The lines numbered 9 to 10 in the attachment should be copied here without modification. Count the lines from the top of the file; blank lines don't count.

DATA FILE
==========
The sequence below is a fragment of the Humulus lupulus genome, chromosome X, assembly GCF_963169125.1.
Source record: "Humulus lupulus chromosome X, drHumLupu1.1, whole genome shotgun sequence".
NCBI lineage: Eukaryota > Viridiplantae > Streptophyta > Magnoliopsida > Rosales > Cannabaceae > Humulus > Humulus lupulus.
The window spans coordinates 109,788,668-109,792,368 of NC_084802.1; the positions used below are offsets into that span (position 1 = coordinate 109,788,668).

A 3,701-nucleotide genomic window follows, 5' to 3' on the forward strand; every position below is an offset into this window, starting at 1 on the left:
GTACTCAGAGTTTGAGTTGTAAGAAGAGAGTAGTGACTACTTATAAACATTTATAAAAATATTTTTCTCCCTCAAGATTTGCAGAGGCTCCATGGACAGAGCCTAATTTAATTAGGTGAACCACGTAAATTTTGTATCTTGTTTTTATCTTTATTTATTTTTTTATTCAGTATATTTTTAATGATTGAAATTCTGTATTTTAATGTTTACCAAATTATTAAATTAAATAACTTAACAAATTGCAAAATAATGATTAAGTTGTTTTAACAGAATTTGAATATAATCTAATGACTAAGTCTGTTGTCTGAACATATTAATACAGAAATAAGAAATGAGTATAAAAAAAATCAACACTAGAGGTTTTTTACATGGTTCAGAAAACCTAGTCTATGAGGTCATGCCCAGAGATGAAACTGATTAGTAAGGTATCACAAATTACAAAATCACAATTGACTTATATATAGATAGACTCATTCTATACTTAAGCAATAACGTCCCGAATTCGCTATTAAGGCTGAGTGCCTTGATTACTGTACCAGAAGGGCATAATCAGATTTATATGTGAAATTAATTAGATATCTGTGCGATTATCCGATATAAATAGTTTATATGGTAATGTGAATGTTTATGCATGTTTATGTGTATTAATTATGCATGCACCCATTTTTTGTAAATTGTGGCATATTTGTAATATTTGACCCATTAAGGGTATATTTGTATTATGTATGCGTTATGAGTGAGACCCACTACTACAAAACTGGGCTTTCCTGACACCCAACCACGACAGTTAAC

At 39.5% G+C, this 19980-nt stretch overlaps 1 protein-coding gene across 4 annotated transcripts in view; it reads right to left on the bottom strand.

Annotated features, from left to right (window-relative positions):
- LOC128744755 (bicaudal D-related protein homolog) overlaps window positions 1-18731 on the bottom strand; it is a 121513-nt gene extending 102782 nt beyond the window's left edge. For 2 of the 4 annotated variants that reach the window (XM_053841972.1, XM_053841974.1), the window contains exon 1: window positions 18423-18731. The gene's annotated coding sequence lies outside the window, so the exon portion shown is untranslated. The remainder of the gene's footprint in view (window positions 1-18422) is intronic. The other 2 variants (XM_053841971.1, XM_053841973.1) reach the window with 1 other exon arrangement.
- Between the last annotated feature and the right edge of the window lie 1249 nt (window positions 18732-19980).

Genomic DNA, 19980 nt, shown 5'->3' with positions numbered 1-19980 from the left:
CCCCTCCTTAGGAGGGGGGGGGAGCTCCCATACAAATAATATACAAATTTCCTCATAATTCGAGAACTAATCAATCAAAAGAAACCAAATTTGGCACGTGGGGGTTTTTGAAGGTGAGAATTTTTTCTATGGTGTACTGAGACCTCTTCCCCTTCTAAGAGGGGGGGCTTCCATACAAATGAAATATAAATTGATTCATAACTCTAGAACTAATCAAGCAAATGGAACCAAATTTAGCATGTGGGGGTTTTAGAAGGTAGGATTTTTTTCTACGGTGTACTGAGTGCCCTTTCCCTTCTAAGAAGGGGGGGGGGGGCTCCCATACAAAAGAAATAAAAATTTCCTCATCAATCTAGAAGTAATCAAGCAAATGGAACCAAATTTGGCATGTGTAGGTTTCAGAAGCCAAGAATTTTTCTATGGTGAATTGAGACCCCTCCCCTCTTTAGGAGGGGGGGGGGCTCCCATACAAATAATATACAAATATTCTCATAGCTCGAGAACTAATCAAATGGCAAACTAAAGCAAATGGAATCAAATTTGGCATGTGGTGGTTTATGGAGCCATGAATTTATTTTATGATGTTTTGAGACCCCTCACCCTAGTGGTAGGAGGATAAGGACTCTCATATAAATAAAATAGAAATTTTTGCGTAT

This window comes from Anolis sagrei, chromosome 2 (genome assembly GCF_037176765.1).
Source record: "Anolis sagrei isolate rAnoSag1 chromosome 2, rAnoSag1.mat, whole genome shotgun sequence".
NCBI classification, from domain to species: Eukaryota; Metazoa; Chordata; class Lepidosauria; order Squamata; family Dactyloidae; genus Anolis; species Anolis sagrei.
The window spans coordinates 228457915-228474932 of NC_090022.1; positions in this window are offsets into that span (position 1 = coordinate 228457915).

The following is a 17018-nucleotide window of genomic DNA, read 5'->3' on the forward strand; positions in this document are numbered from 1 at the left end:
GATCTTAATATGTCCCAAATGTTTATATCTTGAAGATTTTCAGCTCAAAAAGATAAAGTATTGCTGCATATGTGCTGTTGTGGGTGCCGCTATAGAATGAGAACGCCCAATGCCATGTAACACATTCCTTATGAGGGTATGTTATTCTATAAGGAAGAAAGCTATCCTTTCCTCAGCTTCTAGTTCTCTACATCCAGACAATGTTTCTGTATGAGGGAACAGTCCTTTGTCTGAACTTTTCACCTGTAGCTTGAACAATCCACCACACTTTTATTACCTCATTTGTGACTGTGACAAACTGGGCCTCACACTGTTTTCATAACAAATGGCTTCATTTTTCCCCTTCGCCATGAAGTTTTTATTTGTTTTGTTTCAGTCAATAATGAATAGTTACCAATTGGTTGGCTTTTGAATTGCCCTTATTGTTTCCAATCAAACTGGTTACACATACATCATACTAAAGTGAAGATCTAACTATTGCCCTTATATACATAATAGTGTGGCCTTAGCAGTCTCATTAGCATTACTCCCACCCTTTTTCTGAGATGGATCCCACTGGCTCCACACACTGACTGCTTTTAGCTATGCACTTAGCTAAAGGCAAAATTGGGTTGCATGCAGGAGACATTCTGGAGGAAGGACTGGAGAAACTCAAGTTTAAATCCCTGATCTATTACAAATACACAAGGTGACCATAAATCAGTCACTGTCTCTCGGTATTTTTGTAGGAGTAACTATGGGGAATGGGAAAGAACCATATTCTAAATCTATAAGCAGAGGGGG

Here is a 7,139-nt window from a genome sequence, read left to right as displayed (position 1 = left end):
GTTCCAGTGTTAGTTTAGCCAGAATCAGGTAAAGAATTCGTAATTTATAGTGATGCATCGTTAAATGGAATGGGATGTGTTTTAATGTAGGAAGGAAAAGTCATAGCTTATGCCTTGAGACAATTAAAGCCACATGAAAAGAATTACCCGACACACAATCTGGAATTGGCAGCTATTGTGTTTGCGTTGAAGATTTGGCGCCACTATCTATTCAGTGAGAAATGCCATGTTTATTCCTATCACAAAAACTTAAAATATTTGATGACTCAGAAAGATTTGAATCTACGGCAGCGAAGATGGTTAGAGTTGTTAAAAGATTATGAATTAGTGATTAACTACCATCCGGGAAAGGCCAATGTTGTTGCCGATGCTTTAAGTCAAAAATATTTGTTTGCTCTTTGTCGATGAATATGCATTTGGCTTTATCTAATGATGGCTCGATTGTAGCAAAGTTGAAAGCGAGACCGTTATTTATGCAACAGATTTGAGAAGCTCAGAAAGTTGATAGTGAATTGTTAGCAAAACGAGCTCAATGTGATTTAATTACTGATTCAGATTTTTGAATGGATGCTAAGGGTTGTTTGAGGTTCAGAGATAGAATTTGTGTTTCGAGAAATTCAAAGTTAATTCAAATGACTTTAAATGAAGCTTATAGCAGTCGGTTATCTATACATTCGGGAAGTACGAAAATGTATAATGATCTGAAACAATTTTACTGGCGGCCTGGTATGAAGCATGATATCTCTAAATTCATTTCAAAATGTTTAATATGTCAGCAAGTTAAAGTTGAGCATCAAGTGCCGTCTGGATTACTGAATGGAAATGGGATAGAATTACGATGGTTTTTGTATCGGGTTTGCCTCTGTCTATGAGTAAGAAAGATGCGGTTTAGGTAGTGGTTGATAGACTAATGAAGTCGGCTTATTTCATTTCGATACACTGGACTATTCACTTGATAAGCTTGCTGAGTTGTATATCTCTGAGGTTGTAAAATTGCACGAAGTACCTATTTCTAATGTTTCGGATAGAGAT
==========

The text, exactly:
- LOC128744755 (bicaudal D-related protein homolog) overlaps window positions 1-18731 on the bottom strand; it is a 121513-nt gene extending 102782 nt beyond the window's left edge. For 2 of the 4 annotated variants that reach the window (XM_053841972.1, XM_053841974.1), the window contains exon 1: window positions 18423-18731. The gene's annotated coding sequence lies outside the window, so the exon portion shown is untranslated. The remainder of the gene's footprint in view (window positions 1-18422) is intronic. The other 2 variants (XM_053841971.1, XM_053841973.1) reach the window with 1 other exon arrangement.
- Between the last annotated feature and the right edge of the window lie 1249 nt (window positions 18732-19980).